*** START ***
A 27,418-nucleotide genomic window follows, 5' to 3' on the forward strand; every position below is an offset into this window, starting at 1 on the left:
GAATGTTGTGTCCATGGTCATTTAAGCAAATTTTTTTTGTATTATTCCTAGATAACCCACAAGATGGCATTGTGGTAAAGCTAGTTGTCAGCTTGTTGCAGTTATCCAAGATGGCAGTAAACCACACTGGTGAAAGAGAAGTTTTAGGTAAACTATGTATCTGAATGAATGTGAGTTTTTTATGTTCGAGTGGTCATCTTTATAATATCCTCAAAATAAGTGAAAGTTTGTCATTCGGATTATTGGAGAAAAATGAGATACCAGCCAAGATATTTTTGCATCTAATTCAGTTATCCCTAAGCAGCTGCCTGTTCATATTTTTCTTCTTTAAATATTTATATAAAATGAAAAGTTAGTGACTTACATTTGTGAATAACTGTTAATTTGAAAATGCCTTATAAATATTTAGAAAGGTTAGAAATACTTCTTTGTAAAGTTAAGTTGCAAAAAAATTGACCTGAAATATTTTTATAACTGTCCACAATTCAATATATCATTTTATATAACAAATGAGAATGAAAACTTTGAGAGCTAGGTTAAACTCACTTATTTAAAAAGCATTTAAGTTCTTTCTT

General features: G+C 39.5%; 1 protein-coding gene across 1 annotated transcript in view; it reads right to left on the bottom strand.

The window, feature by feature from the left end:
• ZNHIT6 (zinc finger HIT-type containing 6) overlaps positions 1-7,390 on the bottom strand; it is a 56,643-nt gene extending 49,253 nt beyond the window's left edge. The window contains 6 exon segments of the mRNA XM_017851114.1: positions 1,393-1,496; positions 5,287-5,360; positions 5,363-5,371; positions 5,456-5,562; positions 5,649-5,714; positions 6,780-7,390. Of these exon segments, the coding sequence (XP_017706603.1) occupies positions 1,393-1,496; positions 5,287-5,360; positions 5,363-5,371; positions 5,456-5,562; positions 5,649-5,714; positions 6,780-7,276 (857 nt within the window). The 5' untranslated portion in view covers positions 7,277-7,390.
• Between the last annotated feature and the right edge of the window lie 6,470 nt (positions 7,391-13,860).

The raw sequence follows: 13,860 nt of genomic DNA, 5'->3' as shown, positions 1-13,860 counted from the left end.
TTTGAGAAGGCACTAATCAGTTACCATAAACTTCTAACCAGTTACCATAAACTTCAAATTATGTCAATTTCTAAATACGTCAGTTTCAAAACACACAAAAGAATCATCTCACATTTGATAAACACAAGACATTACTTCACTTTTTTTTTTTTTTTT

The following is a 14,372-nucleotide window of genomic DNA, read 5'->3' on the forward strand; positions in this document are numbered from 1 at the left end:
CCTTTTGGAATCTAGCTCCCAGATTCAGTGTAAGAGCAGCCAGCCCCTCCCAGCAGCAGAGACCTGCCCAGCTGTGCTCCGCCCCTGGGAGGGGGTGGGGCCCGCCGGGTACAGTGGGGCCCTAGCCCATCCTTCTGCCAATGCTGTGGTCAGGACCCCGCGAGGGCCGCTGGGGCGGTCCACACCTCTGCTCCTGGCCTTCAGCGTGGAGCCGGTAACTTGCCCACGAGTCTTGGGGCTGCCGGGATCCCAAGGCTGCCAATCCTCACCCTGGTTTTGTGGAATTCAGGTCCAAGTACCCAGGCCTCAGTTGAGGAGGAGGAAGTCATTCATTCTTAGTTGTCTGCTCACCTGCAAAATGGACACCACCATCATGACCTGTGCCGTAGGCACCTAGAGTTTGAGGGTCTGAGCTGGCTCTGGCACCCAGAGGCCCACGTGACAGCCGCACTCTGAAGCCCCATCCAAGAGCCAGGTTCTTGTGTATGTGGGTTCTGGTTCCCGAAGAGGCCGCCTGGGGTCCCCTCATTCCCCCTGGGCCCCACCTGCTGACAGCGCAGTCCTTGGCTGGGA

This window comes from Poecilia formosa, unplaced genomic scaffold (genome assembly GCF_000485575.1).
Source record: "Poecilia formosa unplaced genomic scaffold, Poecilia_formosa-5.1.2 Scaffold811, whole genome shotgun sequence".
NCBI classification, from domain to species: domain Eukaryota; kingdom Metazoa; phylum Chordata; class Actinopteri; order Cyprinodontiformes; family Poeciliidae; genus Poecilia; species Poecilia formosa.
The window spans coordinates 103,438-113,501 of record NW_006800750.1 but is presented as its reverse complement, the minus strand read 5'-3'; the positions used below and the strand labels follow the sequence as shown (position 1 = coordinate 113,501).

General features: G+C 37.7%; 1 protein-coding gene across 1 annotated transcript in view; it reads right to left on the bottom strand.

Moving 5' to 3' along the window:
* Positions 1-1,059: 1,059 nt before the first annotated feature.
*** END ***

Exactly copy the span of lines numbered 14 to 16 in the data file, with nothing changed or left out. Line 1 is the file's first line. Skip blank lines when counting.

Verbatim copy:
The window spans coordinates 103,438-113,501 of record NW_006800750.1 but is presented as its reverse complement, the minus strand read 5'-3'; the positions used below and the strand labels follow the sequence as shown (position 1 = coordinate 113,501).

General features: G+C 37.7%; 1 protein-coding gene across 1 annotated transcript in view; it reads right to left on the bottom strand.

Moving 5' to 3' along the window: